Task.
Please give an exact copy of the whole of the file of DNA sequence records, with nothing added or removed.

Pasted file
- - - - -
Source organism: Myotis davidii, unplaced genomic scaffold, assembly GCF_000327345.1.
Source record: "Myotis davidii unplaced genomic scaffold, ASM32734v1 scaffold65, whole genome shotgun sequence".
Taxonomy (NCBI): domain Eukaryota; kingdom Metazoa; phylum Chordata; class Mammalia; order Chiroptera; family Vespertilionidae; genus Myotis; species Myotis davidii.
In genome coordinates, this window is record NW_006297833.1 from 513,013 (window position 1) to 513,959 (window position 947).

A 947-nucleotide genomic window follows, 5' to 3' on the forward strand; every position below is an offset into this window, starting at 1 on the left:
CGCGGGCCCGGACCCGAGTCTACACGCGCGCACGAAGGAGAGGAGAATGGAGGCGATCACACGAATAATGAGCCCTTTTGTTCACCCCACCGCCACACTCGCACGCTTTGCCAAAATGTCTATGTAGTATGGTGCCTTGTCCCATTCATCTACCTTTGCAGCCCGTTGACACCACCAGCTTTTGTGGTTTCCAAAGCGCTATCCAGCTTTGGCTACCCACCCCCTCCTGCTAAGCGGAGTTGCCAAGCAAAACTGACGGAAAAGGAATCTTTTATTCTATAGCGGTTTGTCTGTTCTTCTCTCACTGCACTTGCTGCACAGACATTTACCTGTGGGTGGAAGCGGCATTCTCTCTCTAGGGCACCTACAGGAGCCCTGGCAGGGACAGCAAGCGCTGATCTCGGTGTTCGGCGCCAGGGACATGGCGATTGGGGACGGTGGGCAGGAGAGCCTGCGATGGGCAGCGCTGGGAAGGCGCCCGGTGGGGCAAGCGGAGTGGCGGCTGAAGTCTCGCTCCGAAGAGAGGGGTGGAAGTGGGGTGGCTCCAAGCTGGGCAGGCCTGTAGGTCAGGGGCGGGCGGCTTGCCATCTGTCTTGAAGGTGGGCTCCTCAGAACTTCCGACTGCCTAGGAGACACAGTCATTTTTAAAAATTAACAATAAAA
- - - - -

Source organism: Myotis davidii, unplaced genomic scaffold, assembly GCF_000327345.1.
Source record: "Myotis davidii unplaced genomic scaffold, ASM32734v1 scaffold65, whole genome shotgun sequence".
Taxonomy (NCBI): domain Eukaryota; kingdom Metazoa; phylum Chordata; class Mammalia; order Chiroptera; family Vespertilionidae; genus Myotis; species Myotis davidii.
In genome coordinates, this window is record NW_006297833.1 from 513,013 (window position 1) to 513,959 (window position 947).

A 947-nucleotide genomic window follows, 5' to 3' on the forward strand; every position below is an offset into this window, starting at 1 on the left:
CGCGGGCCCGGACCCGAGTCTACACGCGCGCACGAAGGAGAGGAGAATGGAGGCGATCACACGAATAATGAGCCCTTTTGTTCACCCCACCGCCACACTCGCACGCTTTGCCAAAATGTCTATGTAGTATGGTGCCTTGTCCCATTCATCTACCTTTGCAGCCCGTTGACACCACCAGCTTTTGTGGTTTCCAAAGCGCTATCCAGCTTTGGCTACCCACCCCCTCCTGCTAAGCGGAGTTGCCAAGCAAAACTGACGGAAAAGGAATCTTTTATTCTATAGCGGTTTGTCTGTTCTTCTCTCACTGCACTTGCTGCACAGACATTTACCTGTGGGTGGAAGCGGCATTCTCTCTCTAGGGCACCTACAGGAGCCCTGGCAGGGACAGCAAGCGCTGATCTCGGTGTTCGGCGCCAGGGACATGGCGATTGGGGACGGTGGGCAGGAGAGCCTGCGATGGGCAGCGCTGGGAAGGCGCCCGGTGGGGCAAGCGGAGTGGCGGCTGAAGTCTCGCTCCGAAGAGAGGGGTGGAAGTGGGGTGGCTCCAAGCTGGGCAGGCCTGTAGGTCAGGGGCGGGCGGCTTGCCATCTGTCTTGAAGGTGGGCTCCTCAGAACTTCCGACTGCCTAGGAGACACAGTCATTTTTAAAAATTAACAATAAAA